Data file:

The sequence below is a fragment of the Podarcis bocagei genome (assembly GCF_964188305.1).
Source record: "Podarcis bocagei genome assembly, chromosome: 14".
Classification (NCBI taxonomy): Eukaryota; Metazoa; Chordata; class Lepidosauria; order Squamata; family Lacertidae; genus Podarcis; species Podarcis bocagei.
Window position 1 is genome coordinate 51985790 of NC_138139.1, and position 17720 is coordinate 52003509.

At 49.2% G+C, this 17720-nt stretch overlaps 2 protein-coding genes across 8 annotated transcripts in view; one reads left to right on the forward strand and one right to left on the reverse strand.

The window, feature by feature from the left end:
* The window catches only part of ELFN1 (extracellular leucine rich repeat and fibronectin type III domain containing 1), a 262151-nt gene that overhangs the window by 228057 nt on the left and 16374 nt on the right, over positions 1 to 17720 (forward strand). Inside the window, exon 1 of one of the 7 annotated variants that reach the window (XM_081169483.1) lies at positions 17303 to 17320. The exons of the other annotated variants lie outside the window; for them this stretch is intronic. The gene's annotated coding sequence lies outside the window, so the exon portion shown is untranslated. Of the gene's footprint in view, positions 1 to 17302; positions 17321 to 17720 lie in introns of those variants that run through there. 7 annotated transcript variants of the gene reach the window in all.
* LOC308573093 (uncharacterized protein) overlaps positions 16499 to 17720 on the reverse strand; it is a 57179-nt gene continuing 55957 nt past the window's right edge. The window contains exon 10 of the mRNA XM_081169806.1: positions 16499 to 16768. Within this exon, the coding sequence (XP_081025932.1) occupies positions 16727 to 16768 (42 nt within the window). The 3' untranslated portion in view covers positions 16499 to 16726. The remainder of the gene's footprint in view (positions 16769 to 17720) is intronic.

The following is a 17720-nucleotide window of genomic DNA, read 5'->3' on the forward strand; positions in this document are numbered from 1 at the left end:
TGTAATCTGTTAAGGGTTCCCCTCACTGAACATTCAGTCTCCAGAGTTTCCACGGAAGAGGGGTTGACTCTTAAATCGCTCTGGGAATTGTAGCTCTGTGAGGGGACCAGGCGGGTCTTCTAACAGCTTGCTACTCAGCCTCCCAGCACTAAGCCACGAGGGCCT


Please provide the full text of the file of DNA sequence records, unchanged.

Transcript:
The sequence below is a fragment of the Podarcis bocagei genome (assembly GCF_964188305.1).
Source record: "Podarcis bocagei genome assembly, chromosome: 14".
Classification (NCBI taxonomy): Eukaryota; Metazoa; Chordata; class Lepidosauria; order Squamata; family Lacertidae; genus Podarcis; species Podarcis bocagei.
Window position 1 is genome coordinate 51985790 of NC_138139.1, and position 17720 is coordinate 52003509.

At 49.2% G+C, this 17720-nt stretch overlaps 2 protein-coding genes across 8 annotated transcripts in view; one reads left to right on the forward strand and one right to left on the reverse strand.

The window, feature by feature from the left end:
* The window catches only part of ELFN1 (extracellular leucine rich repeat and fibronectin type III domain containing 1), a 262151-nt gene that overhangs the window by 228057 nt on the left and 16374 nt on the right, over positions 1 to 17720 (forward strand). Inside the window, exon 1 of one of the 7 annotated variants that reach the window (XM_081169483.1) lies at positions 17303 to 17320. The exons of the other annotated variants lie outside the window; for them this stretch is intronic. The gene's annotated coding sequence lies outside the window, so the exon portion shown is untranslated. Of the gene's footprint in view, positions 1 to 17302; positions 17321 to 17720 lie in introns of those variants that run through there. 7 annotated transcript variants of the gene reach the window in all.
* LOC308573093 (uncharacterized protein) overlaps positions 16499 to 17720 on the reverse strand; it is a 57179-nt gene continuing 55957 nt past the window's right edge. The window contains exon 10 of the mRNA XM_081169806.1: positions 16499 to 16768. Within this exon, the coding sequence (XP_081025932.1) occupies positions 16727 to 16768 (42 nt within the window). The 3' untranslated portion in view covers positions 16499 to 16726. The remainder of the gene's footprint in view (positions 16769 to 17720) is intronic.

The following is a 17720-nucleotide window of genomic DNA, read 5'->3' on the forward strand; positions in this document are numbered from 1 at the left end:
TGTAATCTGTTAAGGGTTCCCCTCACTGAACATTCAGTCTCCAGAGTTTCCACGGAAGAGGGGTTGACTCTTAAATCGCTCTGGGAATTGTAGCTCTGTGAGGGGACCAGGCGGGTCTTCTAACAGCTTGCTACTCAGCCTCCCAGCACTAAGCCACGAGGGCCT